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The Triangle - The Independent Student Newspaper at Drexel University

University responds to tuition dispute

College blog Campus Grotto released an article Dec. 6 that named Drexel University the most expensive college in the country by net price for the 2011-2012 school year.

The article, titled “A Look at Expensive Schools and their Net Price,” aimed to make a distinction between a university’s “sticker price” and the amount that students actually pay. The net price of the 100 most expensive schools was calculated by deducting the average grant offered by each institution from the total cost. Drexel’s net price, according to the website, is $40,491, with an average grant of $14,844.

Constantine Papadakis

Late Drexel President Constantine Papadakis was recently named by the Philadelphia Inquirer as the highest paid chief executive of a private university. The University contested this claim.

Rounding out the top three in the list were American University in the No. 2 spot, with a net price of just over $36,000, and Bard College, which had an almost identical net price.

Answering on behalf of University President John A. Fry, a Drexel spokeswoman cited inaccuracies in this article.

“The tuition figures used by Campus Grotto are for four-year students only,” she said. “However, most of Drexel’s freshmen are five-year students, who have a much lower set of costs.”

Students in the five-year program are billed $47,935, as she pointed out, and the average weighted cost across four and five-year students is $50,816.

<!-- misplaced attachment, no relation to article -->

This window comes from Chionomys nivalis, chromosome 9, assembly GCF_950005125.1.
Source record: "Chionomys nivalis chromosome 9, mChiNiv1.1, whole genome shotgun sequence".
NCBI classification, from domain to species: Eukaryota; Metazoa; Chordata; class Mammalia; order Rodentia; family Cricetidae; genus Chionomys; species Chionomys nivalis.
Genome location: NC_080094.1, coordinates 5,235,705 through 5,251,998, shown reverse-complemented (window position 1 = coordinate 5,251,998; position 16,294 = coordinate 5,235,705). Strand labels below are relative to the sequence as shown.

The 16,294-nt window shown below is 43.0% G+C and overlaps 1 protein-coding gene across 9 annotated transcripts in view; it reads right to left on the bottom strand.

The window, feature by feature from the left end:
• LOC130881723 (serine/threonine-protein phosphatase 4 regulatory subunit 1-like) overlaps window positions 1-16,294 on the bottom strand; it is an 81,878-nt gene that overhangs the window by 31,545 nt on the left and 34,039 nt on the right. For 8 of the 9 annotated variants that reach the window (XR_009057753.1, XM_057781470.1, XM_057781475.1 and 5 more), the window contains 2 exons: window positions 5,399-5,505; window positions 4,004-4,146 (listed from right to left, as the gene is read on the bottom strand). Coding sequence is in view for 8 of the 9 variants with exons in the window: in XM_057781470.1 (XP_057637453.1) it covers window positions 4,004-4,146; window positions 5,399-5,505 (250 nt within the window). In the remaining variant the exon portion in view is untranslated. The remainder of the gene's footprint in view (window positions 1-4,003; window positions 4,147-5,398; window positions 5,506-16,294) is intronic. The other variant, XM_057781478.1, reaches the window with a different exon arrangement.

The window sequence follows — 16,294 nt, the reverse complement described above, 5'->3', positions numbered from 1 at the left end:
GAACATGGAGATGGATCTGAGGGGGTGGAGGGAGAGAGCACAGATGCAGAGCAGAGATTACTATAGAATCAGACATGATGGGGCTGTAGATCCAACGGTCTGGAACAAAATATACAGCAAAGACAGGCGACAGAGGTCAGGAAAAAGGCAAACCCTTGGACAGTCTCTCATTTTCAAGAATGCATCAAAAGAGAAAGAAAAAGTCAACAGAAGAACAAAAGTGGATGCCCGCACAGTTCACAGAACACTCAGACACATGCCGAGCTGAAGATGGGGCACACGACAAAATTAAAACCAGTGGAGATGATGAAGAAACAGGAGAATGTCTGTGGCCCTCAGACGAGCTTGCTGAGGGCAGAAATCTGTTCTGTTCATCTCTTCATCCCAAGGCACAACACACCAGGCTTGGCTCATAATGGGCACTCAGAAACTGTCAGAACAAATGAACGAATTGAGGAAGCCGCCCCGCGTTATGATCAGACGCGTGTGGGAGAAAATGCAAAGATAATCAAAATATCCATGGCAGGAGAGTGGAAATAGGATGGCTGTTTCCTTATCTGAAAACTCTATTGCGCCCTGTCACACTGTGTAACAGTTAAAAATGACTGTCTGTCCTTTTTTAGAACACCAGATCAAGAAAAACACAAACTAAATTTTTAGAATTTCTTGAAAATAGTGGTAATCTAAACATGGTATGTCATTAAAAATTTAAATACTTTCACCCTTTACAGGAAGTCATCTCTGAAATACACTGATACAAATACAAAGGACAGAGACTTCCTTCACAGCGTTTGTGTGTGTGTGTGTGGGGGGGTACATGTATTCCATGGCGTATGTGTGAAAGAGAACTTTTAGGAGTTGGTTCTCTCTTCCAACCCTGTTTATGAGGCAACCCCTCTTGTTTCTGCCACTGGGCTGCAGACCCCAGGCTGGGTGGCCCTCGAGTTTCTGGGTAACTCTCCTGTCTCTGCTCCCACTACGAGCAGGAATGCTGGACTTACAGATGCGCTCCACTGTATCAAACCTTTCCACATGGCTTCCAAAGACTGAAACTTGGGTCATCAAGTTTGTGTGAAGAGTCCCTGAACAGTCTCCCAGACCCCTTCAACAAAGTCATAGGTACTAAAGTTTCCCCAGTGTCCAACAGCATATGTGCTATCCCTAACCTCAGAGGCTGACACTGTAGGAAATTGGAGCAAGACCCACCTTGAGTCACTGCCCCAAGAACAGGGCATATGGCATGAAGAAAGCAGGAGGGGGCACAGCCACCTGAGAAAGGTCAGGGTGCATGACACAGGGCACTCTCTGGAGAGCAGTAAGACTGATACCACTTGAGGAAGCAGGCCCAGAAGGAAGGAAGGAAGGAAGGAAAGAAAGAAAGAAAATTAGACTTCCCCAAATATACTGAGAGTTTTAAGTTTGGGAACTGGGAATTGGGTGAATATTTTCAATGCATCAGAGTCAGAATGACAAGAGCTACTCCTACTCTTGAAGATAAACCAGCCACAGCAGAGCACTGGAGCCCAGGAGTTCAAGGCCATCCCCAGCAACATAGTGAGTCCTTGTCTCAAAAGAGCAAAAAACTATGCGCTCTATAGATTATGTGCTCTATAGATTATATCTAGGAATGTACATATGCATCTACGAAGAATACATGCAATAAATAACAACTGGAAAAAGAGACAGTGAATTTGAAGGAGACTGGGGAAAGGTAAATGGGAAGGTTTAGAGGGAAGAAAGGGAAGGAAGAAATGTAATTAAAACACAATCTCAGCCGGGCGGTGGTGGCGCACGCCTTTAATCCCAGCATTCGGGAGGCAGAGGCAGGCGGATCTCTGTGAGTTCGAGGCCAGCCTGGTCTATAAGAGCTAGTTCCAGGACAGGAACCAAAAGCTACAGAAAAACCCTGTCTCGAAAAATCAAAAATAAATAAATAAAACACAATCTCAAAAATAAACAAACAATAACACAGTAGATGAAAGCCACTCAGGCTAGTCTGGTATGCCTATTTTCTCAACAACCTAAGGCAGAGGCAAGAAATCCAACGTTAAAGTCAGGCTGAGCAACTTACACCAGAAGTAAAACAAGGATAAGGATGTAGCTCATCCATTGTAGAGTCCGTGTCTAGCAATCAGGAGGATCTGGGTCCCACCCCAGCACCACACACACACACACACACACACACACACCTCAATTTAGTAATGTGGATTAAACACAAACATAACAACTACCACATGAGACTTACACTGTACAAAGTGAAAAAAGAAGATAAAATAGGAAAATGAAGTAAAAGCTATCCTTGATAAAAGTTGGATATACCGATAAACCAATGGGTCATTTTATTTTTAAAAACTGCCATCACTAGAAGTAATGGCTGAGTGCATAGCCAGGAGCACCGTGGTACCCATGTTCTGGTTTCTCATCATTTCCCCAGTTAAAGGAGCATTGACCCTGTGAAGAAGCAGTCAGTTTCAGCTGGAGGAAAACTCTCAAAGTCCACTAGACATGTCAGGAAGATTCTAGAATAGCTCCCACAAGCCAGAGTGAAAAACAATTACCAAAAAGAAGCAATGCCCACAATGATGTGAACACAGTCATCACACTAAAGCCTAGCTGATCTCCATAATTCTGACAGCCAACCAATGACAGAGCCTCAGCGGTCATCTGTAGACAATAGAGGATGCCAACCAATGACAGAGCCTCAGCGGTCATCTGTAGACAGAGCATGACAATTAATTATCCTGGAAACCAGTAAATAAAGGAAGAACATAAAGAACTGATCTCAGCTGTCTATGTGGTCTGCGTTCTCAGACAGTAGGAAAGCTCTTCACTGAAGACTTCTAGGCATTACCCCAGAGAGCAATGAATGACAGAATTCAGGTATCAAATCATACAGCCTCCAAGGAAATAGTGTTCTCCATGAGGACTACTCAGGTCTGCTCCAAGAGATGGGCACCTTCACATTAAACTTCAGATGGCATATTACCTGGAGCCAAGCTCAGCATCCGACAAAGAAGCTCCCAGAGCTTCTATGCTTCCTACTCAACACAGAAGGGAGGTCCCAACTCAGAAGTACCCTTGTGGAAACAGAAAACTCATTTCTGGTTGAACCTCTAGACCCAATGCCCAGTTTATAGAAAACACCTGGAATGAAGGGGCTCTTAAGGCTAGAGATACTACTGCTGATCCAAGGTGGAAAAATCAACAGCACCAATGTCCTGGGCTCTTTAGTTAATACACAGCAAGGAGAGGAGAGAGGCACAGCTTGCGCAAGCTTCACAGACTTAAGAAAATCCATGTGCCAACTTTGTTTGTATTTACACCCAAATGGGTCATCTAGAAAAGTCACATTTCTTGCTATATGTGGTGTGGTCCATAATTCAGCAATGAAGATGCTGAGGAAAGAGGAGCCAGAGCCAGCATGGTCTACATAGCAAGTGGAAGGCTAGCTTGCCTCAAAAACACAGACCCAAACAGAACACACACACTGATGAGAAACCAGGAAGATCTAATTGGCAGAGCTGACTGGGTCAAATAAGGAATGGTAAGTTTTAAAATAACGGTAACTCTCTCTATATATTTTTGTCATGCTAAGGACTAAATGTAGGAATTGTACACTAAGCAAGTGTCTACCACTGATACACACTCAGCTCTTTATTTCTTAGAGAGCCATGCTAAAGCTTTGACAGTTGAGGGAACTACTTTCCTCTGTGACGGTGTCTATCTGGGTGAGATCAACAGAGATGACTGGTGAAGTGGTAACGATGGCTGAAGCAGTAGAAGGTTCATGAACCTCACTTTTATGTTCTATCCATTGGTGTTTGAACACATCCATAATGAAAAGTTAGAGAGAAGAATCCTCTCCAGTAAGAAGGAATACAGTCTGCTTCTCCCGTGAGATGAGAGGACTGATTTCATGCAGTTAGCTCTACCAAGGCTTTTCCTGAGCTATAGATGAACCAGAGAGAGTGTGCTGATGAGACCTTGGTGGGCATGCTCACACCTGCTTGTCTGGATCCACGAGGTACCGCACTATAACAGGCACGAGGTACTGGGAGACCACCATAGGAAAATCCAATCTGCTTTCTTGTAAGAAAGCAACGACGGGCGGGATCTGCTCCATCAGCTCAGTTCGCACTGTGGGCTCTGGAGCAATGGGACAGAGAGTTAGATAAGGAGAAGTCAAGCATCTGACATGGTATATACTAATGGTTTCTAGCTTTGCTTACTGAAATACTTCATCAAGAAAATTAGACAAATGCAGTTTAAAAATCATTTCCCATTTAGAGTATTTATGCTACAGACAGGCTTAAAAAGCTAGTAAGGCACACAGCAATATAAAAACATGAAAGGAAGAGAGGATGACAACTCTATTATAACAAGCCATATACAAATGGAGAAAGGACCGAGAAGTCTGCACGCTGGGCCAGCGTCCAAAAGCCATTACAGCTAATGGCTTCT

“When this difference is taken into account, the net cost drops by $4,519, placing Drexel significantly lower on the list,” the spokeswoman said.

“In addition, calculating the ‘average University discount’ for students rather than the ‘average need-based grant’ would lead to much more accurate calculations of an average net price.”

She noted that Drexel’s net price is lower than many peer institutions when each institution’s average discount is taken into account.

“Net-price calculations also don’t take into account student earnings from Drexel’s co-op program, through which students typically earn $10,000 to $15,000 over a six-month period.”

A day before the contested Campus Grotto article was released, The Philadelphia Inquirer came out with an article naming late Drexel President Constantine Papadakis the highest-paid chief executive of a private college ever. According to the piece, which cited a salary survey by the Chronicle of Higher Education, Drexel paid $4.9 million for life insurance, salary and other benefits.

According to Niki Gianakaris, Drexel’s director of media relations, $4.2 million of this total went to life insurance and deferred compensation paid to Papadakis’ family.

Nonetheless, Drexel continues to make headlines for its expenditures, and the latest information released around the Drexel University Strategic Plan suggests projects with hefty price tags in the near future.

While not every student will agree with him, sophomore health service administration major Jordan Morton says he sees going to Drexel as an investment.

“While the price tag that comes along with Drexel often seems way too high, I personally feel that education is the one thing that cost shouldn’t deter you from,” he said. “Since I’m putting a quarter of a million dollars into my education, I’m hoping my future return is worth the initial investment.”

He continued, “Sure, I could have gone to lots of other good schools for half the cost of Drexel, but they wouldn’t have given me the opportunities that Drexel has. It has a ton to offer, and our reputation is growing every day.”

Beyond its co-op program and financial aid opportunities, Drexel also offers the Yellow Ribbon Program for Post 9/11 Veterans and their dependents, which allows those individuals to have their tuition paid in part by the U.S. Department of Veterans Affairs.